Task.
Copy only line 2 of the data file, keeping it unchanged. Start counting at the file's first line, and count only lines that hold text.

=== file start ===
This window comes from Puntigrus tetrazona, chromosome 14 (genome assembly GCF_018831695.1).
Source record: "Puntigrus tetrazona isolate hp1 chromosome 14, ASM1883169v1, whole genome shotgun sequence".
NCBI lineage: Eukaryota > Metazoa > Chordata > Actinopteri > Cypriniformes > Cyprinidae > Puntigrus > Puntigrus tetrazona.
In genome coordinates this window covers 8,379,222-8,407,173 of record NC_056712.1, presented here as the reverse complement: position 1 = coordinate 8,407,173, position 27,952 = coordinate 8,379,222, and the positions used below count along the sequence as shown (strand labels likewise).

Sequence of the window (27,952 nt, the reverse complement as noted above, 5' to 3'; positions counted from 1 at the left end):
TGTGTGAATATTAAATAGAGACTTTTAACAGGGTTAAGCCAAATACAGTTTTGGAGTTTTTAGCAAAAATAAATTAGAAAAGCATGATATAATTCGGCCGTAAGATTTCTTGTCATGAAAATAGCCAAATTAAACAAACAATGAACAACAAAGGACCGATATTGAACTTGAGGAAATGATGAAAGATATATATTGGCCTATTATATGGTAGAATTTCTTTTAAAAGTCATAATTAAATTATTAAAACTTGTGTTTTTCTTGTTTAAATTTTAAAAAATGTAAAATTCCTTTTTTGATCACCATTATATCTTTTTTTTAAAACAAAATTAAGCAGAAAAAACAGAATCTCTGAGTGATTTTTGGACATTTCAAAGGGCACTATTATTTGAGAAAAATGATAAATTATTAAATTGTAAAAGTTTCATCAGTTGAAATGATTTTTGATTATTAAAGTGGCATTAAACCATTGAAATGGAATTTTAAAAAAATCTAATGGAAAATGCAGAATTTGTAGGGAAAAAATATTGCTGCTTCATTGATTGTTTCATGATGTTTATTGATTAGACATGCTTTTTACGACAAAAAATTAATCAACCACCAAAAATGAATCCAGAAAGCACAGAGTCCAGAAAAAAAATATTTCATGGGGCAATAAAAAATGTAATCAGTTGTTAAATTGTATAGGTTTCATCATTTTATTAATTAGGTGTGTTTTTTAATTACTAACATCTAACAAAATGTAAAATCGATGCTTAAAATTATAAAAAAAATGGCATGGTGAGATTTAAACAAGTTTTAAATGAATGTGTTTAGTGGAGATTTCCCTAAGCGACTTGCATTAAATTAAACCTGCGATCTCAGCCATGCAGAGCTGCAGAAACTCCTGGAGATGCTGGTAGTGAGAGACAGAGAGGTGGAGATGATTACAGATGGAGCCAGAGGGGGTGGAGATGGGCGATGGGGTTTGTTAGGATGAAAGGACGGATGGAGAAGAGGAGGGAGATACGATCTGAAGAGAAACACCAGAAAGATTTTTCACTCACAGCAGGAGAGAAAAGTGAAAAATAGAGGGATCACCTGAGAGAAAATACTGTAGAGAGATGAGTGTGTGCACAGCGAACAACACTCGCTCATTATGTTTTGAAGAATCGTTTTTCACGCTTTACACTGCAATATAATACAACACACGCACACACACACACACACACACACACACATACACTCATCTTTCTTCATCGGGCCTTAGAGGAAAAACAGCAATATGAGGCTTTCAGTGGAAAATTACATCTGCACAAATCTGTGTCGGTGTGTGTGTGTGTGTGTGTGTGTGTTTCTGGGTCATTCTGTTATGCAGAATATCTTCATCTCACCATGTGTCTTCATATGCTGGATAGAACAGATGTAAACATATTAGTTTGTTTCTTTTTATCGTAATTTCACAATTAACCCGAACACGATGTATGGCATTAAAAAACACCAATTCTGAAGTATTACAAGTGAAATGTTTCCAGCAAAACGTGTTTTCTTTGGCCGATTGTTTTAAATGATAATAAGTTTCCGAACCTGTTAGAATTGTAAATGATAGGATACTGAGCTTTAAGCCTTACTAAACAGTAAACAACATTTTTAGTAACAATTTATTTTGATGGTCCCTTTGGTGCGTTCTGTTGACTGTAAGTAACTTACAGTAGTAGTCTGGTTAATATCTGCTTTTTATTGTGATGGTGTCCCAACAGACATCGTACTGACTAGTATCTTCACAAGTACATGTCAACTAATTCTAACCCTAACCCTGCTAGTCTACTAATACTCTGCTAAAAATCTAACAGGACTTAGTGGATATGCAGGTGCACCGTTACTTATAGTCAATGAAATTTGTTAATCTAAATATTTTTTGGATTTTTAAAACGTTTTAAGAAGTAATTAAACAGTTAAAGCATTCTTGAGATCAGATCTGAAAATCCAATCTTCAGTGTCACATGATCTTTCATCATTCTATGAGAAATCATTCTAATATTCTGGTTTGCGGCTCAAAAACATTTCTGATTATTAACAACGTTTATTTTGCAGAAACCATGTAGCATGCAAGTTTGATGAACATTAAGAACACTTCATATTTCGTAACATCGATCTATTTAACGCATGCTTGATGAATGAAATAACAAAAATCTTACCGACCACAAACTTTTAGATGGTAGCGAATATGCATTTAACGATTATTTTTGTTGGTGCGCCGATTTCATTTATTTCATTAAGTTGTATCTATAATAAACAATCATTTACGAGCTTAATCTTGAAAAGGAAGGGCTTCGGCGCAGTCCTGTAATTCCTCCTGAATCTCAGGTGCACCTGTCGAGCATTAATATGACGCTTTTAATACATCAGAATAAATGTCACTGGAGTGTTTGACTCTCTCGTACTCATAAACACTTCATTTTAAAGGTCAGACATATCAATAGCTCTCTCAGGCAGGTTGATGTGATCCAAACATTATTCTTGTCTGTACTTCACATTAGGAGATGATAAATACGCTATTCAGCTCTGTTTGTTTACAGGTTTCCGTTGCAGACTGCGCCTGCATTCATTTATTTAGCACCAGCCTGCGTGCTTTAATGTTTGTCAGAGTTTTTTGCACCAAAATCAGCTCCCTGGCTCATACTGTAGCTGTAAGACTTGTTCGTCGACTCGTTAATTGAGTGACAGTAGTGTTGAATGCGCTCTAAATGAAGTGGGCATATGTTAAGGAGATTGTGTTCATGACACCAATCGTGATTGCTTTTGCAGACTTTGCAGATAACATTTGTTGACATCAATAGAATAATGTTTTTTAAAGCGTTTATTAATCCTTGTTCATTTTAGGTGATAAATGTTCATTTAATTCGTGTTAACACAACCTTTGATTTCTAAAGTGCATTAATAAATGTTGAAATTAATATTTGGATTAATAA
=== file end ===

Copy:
Source record: "Puntigrus tetrazona isolate hp1 chromosome 14, ASM1883169v1, whole genome shotgun sequence".